Monday, September 8, 2014

Are Petunias Lonely?

Some of us are old enough to remember the song that goes, “I’m a lonely little petunia in an onion patch, an onion patch, an onion patch – Oh, won’t you come and play with me?” by The Happy Gang. Writers spend lots of time in the onion patch trying to make their words bloom into pages of prose their readers will enjoy and possibly even treasure. When a petunia sprouts in the garden, it needs nurturing of all sorts like watering, fertilizer and maybe even a few whispered endearments to help it grow and eventually bloom into its deep purple, blue, pink, or red glory.

Novels, like petunias, need all kinds of nurturing, too.  Books need T.L.C. delivered by writers, publishers, and promoters before landing in the laps of readers. Writing a novel, I’m quickly finding out, represents only one quarter of the effort it takes to bring a novel to a reader. Three-fourths of the effort to catapult a book into the hands of the public goes to formatting and marketing.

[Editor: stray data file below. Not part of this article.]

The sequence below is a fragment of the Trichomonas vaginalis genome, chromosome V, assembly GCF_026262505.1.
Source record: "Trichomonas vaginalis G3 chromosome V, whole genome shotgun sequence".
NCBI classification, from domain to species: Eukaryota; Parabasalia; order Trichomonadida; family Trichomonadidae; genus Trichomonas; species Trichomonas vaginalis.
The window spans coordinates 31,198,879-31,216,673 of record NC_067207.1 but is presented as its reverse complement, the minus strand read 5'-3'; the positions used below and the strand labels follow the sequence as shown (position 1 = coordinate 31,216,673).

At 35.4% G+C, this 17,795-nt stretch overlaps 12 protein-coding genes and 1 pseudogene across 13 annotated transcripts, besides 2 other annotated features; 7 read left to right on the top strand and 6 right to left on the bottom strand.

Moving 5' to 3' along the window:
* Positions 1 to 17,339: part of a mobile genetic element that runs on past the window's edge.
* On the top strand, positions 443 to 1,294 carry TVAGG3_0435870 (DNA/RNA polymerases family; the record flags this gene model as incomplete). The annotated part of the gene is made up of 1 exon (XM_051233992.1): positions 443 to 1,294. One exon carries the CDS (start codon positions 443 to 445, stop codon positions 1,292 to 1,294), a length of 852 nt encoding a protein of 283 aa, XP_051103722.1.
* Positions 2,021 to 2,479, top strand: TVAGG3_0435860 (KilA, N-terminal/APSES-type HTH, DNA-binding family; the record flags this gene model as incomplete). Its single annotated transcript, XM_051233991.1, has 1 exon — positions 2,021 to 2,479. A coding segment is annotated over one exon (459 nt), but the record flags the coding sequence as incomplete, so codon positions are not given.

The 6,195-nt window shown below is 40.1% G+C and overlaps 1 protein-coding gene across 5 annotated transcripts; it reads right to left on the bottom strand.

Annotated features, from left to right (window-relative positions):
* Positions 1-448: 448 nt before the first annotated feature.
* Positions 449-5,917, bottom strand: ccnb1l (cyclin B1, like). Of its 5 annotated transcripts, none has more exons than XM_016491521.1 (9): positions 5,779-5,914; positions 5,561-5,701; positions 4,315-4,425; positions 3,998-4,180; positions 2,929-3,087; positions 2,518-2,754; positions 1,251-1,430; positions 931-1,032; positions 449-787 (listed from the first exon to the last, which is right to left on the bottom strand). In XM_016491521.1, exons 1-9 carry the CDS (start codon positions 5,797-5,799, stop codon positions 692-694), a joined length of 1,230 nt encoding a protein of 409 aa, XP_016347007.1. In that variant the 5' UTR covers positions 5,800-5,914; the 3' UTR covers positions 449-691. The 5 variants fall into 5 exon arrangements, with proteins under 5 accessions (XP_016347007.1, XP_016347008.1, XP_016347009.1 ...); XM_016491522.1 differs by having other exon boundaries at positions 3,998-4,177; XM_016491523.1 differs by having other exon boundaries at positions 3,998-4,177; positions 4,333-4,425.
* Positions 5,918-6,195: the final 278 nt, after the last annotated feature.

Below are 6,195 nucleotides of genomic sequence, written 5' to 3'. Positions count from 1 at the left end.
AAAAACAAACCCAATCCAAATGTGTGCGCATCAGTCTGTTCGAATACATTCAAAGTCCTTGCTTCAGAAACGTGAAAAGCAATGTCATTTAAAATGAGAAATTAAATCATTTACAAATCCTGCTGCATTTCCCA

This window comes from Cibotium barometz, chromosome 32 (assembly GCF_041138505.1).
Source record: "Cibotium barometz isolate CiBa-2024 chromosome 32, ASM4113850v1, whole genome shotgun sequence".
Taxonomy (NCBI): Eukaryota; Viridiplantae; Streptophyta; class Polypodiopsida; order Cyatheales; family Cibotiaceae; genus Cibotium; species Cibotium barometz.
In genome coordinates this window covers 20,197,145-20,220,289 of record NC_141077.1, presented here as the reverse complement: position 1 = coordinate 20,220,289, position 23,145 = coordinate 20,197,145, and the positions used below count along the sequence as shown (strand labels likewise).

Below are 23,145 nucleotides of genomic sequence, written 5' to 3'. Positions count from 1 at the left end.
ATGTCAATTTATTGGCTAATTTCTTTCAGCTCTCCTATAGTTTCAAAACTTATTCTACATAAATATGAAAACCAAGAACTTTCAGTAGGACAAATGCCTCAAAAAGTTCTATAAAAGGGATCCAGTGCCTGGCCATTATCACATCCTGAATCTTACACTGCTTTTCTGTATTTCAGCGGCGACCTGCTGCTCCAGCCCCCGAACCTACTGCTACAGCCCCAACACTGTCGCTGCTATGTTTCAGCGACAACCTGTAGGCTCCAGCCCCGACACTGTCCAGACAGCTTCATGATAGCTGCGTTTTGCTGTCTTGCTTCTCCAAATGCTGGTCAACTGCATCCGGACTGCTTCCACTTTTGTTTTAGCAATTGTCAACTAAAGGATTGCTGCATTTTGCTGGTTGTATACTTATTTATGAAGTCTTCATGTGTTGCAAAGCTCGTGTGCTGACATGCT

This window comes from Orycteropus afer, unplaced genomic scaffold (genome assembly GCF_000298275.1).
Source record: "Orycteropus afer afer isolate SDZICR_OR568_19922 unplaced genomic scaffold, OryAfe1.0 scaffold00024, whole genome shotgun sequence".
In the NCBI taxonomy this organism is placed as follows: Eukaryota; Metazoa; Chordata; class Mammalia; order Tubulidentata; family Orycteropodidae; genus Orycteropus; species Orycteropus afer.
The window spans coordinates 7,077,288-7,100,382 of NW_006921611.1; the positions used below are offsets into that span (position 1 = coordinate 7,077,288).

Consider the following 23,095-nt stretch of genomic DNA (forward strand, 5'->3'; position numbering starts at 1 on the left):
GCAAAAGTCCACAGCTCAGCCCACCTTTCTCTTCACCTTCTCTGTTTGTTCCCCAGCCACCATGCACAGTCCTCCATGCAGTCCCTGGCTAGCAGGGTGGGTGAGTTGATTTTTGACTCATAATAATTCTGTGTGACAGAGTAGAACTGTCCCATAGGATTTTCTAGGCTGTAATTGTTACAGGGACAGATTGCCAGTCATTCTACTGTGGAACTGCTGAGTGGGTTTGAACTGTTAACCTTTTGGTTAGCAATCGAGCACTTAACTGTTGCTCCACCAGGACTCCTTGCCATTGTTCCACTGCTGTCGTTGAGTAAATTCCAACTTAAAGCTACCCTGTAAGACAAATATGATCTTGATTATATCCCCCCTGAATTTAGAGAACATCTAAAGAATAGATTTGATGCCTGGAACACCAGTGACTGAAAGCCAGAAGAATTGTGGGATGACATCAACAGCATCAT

If most “indie” (independent) authors are like me, they would much rather be putting words on paper than struggling with fonts, gutters, front matter, back matter, sizing, pricing and selling. Launching the Arrowstar series on October 1 in both print and e-book format across many electronic platforms and through many print distributors often seems to me like being smack-dab in the middle of “an onion patch!” Some days I find myself wanting to pick up my petals, hike up my leaves, and run screaming from the garden! And then I think about the quote that I always include at the end of my emails, “Take a chance; amaze yourself.”

Being a lonely petunia probably doesn’t describe most writers, because, after all, we have our characters to keep us warm. But, the gritty art of writing does tend to be a very solitary occupation. What balances the hours and hours sitting solo in front of a computer screen? I believe some of that balance comes from reading reviews and comments written by fans. Readers’ opinions are highly valued by authors. Constructive criticism might lift a writer out of a writing rut, and praise certainly urges a writer onward.

The next time you finish a book that made you smile or brought you to tears, think about taking the opportunity to write a review or make a comment. It’s not easy out here in the onion patch! Your favorite authors will be thrilled to hear from you.

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Read On!


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